DC, Warners Shamed
By a Dead Woman
Published: 03/29/2011 12:53am
A draft letter from the recently deceased Joanne Siegel, widow of Superman co-creator Jerry Siegel, has been released on Deadline that describes the way she and her family are being treated by DC Comics parent Time Warner in the litigation over the rights to the character. The letter was released on the occasion of the casting of Lois Lane for the upcoming Superman movie (see “Amy Adams Is Lois Lane”); Joanne Siegel was the model for the Lois Lane character. She was drafting the letter at the time of her death on February 12th of heart failure.
In the letter to Time Warner CEO Jeffrey Bewkes, Siegel notes the roster of CEOs she has dealt with over the years, and the progressively more rancorous relationship between the company and the Siegel heirs. Siegel eloquently states the facts of the situation. “My daughter Laura and I, as well as the Shuster estate, have done nothing more than exercise our rights under the Copyright Act,” she wrote. “Yet, your company has chosen to sue us and our long-time attorney for protecting our rights.”
The 93-year-old woman described Warners’ efforts to repeatedly depose both her and her daughter despite their failing health. “My cardiologist provided a letter to your attorneys informing them that I suffer from a serious heart condition and that forcing me to go through yet another stressful deposition could put me in danger of a heart attack or stroke…. Nevertheless, your attorneys are forcing me to endure a second deposition even though I have already undergone a deposition for a full day in this matter. As clearly they would be covering the same ground, their intention is to harass me,” she wrote.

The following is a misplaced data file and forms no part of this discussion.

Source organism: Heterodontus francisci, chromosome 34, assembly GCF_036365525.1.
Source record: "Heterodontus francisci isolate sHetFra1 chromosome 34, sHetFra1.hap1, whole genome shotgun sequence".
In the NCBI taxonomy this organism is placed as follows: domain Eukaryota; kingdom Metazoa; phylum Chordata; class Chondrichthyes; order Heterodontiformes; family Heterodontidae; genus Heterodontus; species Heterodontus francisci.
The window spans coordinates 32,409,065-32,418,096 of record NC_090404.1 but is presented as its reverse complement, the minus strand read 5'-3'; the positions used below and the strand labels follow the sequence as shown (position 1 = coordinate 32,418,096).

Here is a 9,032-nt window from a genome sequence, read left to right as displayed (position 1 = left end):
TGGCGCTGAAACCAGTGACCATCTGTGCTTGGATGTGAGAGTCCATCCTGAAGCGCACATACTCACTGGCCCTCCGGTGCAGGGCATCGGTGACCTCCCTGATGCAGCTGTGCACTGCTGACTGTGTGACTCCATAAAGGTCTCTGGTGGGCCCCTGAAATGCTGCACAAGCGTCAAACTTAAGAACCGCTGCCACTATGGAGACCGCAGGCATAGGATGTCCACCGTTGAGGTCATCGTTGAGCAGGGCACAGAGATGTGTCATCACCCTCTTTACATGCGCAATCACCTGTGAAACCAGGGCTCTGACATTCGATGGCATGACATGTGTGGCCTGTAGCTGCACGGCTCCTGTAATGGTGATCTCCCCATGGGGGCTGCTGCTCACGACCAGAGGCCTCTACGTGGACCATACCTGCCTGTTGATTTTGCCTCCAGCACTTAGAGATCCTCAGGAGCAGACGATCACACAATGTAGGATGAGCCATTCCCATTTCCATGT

Warners’ attorneys were also attempting to depose her daughter Laura, who also suffers from severe medical conditions, for a third time despite her doctors’ requests that the deposition not be required.
Siegel asked, “Do these mean-spirited tactics meet with your approval? Do you really think the families of Superman’s creators should be treated this way?”
She eloquently summed up the reasons she was drafting the letter and the underlying issues. The purposes of the letter, she wrote, were:
“To protest harassment of us that will gain you nothing but bad blood and a continued fight.
“To protest harassment of our attorney by falsely accusing him of improper conduct in an attempt to deprive us of legal counsel.
“To make you aware that in reality this is a business matter and that continuing with litigation for many more years will only benefit your attorneys.”
“This is not just another case,” she wrote. “The public and press are interested in Superman and us and are aware of our and your litigations. The solution to saving time, trouble, and expense is a change of viewpoint. Laura and I are legally owed our share of Superman profits since 1999. By paying the owed bill in full, as you pay other business bills, it would be handled as a business matter, instead of a lawsuit going into its 5th year.”
The Siegel heirs have successfully recaptured the copyrights to one half of the early works depicting Superman (see “Siegel Heirs Win Superman Case”), and the Shuster heirs will reclaim the other half in 2013. But Warners seems determined to litigate the case aggressively regardless. Perhaps this letter, and the shame heaped upon the company for its treatment of the creators on which its profits rest, will cause them to alter that strategy.
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